“Through the ORBIS Lens” is a collection of photos showcasing the issues surrounding global eye health. Each week ORBIS will share our best photographs highlighting our efforts to eliminate avoidable blindness around the world.
“Journalists and humanitarians understandably focus on unmet needs, and that can leave the impression that the story of global health is a depressing failure. In fact, it’s an inspiring story of progress,” writes New York Times columnist Nicholas Kristof.
Kristof is referring to the progress against diseases that are treatable and preventable with a small investment of resources. Diseases such as trachoma, the world's leading infectious cause of preventable blindness.
Surgery for example often has an immediate and tangible impact. Patients who suffered for years from the effects of trachoma are able to discover new potential after intervention. Patients such as Mamite from Konso, Ethiopia, who suffered for years with pain, but after a simple surgery, she can return to work and take care of her family.
Trachoma is often easily passed from person to person, especially in areas with water shortages, crowded living conditions and numerous flies. If left untreated, it may cause trichiasis, a painful condition that causes the eyelid to turn inward and the eyelashes to rub on the eye resulting in scarring which may ultimately lead to blindness.
In Ethiopia, ORBIS and partners fight trachoma using a set of interventions developed by the World Health Organization (WHO) called the SAFE Strategy. Using these interventions, trachoma can be controlled and eventually eradicated.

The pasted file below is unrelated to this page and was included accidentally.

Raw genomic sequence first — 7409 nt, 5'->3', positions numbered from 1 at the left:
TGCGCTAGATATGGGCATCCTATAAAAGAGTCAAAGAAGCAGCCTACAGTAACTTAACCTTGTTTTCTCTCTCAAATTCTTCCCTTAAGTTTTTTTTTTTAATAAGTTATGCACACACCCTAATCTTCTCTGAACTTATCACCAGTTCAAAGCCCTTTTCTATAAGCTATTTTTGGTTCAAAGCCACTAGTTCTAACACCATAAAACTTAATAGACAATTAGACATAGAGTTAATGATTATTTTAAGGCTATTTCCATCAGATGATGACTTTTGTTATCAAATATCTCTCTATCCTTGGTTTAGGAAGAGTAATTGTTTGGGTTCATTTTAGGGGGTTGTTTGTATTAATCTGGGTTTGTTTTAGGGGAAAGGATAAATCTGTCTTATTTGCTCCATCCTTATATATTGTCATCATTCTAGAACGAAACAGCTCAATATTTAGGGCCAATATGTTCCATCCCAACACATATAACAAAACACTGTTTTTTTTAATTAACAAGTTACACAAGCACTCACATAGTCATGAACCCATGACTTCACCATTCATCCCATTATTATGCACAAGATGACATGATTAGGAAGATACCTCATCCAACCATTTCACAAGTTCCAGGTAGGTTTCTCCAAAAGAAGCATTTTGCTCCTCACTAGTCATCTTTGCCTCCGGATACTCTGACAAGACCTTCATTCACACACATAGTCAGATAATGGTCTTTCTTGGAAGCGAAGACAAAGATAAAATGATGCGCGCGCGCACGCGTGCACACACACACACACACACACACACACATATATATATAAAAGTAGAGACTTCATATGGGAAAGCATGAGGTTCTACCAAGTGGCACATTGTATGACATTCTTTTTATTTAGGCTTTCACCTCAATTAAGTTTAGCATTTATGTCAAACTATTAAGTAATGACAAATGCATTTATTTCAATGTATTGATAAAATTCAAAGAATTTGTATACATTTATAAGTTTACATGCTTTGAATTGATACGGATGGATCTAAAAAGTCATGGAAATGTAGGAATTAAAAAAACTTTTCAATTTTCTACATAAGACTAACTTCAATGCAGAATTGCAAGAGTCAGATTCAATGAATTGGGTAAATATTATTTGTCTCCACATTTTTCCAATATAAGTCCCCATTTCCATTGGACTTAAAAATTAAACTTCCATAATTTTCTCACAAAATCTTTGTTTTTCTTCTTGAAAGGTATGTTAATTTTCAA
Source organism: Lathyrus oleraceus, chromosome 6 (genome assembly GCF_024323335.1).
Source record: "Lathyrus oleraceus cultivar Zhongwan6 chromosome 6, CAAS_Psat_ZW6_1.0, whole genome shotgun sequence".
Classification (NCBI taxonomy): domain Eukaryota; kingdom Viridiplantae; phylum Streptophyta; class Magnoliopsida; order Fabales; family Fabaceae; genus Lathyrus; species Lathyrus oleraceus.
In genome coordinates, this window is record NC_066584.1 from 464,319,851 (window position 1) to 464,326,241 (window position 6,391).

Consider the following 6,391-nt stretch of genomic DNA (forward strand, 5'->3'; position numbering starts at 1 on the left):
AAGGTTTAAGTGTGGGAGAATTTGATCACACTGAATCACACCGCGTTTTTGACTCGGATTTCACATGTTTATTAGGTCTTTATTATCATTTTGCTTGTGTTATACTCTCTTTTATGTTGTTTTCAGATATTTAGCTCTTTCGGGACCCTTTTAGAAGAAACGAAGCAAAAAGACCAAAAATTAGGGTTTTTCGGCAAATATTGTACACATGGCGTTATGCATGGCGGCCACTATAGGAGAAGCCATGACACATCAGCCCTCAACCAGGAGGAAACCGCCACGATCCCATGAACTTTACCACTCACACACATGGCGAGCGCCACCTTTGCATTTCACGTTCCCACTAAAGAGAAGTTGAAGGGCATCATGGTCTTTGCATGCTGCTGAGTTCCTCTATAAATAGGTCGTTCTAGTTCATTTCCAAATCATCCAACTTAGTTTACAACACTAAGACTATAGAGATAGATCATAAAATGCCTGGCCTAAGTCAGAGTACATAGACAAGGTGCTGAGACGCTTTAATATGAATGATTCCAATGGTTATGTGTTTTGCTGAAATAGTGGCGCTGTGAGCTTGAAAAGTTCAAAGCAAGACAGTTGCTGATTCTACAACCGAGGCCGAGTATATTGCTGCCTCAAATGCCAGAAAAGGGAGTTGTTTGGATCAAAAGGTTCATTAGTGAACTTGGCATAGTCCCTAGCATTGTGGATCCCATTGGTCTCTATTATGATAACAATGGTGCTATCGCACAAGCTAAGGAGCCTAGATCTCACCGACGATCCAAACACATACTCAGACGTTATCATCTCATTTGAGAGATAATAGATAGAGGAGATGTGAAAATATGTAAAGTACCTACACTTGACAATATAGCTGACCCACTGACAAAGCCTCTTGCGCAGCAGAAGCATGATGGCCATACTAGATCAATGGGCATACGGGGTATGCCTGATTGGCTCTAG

Blindness is also preventable or treatable in the case of other eye diseases as well. According to the World Health Organization (WHO), 80 percent of all visual impairment can be avoided or cured. Cataract, for example, is the leading cause of blindness worldwide, but with access to quality eye care can easily be treated with a cost-effective surgery.
In 1999, WHO and the IAPB established Vision 2020: The Right to Sight. This global initiative is a partnership between organizations like ORBIS and governments around the world to promote global eye health and the elimination of avoidable blindness.
Among numerous achievements, all 193 WHO member states are formally committed to investing in eye care, nearly 91 countries have drafted national eye care plans, and most importantly, 15 million fewer people are blind compared to projections made when the initiative was launched. These initiatives and successes are a considerable step in the right direction as ORBIS and partners continue to achieve progress.
Photo: ORBIS/Sean Breithaupt + Yvette Monahan Photography